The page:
The Ivory Consort: “Music in the Land of Three Faiths” (Sefarad Records)
The Ivory Consort is another of Gerard Edery’s many projects (when does he sleep?), an aggregation founded by Jay Elfenbein to perform medieval music. This recording grows out of one of their programs, a showcase of the music of the golden age of Spain, when Muslim, Jewish and Christian musicians worked side by side in relative peace. The best material here has throbbing, thrusting rhythms redolent more of North Africa and the Middle East than of “classical” music. A nicely varied program, well performed.
Jason Rosenblatt and Shtreiml: “Harmonica Galitzianer” (self-distributed)
This one sort of slipped through the cracks, having been released last year, but it’s worth investigating. The idea of using diatonic harmonica (the kind blues harp players blow) as the lead instrument in a klezmer band is an interesting one and Rosenblatt is certainly an adept player. Too often, though, the reedy sound of Josh Dolgin’s accordion seems to merely echo Rosenblatt and the result is a rather narrow palette. On the plus side, the playing is certainly good and the group is energetic. A fun record, but it’s hard to see where they can go from here. Available from www.shtreiml.com.
Ben Perowsky: “Camp Songs” (Tzadik)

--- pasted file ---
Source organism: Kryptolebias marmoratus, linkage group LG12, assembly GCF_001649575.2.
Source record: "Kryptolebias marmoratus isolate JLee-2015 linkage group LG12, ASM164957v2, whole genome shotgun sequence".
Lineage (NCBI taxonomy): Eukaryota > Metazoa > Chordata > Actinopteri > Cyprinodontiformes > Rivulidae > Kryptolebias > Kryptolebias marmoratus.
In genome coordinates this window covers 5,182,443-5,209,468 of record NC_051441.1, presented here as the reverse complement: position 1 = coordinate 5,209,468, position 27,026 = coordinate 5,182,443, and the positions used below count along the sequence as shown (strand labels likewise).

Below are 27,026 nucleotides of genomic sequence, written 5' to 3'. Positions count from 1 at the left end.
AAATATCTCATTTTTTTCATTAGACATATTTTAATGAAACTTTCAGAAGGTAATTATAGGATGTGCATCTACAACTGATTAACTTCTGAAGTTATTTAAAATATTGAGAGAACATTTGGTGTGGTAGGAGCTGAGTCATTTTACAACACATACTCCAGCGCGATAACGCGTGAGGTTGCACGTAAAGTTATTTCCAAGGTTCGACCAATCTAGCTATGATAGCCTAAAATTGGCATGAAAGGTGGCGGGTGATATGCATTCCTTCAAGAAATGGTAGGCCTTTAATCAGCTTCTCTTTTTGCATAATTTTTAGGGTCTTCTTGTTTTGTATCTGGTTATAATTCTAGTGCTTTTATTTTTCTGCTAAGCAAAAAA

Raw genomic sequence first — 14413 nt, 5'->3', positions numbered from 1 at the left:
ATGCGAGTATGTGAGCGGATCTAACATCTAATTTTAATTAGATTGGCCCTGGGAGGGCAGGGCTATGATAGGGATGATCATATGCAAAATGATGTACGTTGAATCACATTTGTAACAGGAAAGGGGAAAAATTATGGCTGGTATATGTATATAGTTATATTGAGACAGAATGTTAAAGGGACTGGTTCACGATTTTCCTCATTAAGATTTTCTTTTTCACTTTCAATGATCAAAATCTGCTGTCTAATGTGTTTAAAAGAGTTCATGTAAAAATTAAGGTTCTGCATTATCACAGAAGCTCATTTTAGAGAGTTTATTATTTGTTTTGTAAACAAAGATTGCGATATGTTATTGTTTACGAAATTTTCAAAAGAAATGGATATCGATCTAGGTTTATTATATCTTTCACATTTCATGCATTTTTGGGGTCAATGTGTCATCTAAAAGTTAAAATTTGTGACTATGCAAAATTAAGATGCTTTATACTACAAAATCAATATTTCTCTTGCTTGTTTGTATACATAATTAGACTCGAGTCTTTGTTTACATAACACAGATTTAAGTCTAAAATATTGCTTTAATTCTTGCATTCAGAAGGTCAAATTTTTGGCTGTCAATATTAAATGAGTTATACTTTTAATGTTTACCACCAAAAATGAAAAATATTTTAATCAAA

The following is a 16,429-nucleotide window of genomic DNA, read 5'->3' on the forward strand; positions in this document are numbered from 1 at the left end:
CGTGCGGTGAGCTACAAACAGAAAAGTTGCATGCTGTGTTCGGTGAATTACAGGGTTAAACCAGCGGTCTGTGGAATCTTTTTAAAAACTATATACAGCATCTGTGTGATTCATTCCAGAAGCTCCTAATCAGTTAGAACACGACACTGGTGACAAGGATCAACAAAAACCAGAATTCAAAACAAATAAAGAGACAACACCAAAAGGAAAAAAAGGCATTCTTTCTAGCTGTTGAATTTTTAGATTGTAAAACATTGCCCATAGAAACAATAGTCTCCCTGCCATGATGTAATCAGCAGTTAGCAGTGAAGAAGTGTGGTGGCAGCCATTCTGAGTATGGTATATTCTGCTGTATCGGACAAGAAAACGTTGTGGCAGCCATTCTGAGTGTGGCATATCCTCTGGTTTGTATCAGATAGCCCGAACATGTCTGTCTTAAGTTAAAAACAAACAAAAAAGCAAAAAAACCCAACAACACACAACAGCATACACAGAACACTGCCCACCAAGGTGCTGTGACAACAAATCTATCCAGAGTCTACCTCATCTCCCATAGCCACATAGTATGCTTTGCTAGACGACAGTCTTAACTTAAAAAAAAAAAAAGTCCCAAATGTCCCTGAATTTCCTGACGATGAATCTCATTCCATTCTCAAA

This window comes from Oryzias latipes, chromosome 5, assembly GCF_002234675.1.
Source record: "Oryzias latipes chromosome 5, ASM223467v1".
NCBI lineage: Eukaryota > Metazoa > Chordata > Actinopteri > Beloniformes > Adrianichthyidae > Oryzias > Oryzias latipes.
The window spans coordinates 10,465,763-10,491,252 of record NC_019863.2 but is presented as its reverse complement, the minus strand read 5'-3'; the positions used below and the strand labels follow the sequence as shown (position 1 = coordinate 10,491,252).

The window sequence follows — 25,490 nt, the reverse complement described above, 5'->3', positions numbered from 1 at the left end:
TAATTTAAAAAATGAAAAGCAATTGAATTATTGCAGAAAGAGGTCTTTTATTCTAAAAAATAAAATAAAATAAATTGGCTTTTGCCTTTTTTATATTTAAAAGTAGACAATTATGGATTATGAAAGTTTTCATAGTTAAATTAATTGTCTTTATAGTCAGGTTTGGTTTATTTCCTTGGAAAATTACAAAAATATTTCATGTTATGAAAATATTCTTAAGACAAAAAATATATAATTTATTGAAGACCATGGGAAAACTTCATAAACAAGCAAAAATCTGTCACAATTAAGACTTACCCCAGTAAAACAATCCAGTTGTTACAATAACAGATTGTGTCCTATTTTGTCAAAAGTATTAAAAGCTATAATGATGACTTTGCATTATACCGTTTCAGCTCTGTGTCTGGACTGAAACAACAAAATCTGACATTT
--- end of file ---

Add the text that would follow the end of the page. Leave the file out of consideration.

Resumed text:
Or the Uri Caine Trio upside down. Drummer Perowsky, with help from Caine on piano and Drew Gress on bass, explores the Jewish tunes of his childhood in a smartly swinging set, mostly hard bop and post-bop including two mellifluous originals by the leader. These guys can play mainstream just fine, thanks, and the result is sharp as shokhet’s knife, with occasional side excursions into pastiche. Some totally unexpected items, like a Bill Evans-ish “Shema,” and Perowsky’s “Ashen,” with its haunting echoes of gamelan.
Shbahoth: Iraqi-Jewish Song from the 1920s (Renair Records)
Once upon a time Iraq had a large Jewish population, a community that dated back to ancient Babylonia and the earliest days of the diaspora. Not surprisingly, these Jews had their own, unique musical traditions, and this recording is evidence of how unusual those were. Plaintive, heavily influenced by Arabic modes, this is strange but powerful music. Despite some very wonky sound quality — these are remastered from old 78s after all — a fascinating CD. Available by e-mail from firstname.lastname@example.org.
Michael Strassfeld: “Songs to Open the Heart: Contemplative Niggunim” (self-distributed)
Rabbi Strassfeld is a fine writer and an important Jewish activist. He’s not a professional singer but this collection of nigunim, mostly from various chasidic traditions but a few of his own compositions as well, has a sort of sweetly homemade feeling to it. Despite some dubious intonation and the occasional misplaced gulp of air, Strassfeld conveys the charms of these wonderful tunes quite nicely. If you approach this record as if it were made by a favorite uncle and appreciate its kavanah, you will be pleasantly surprised.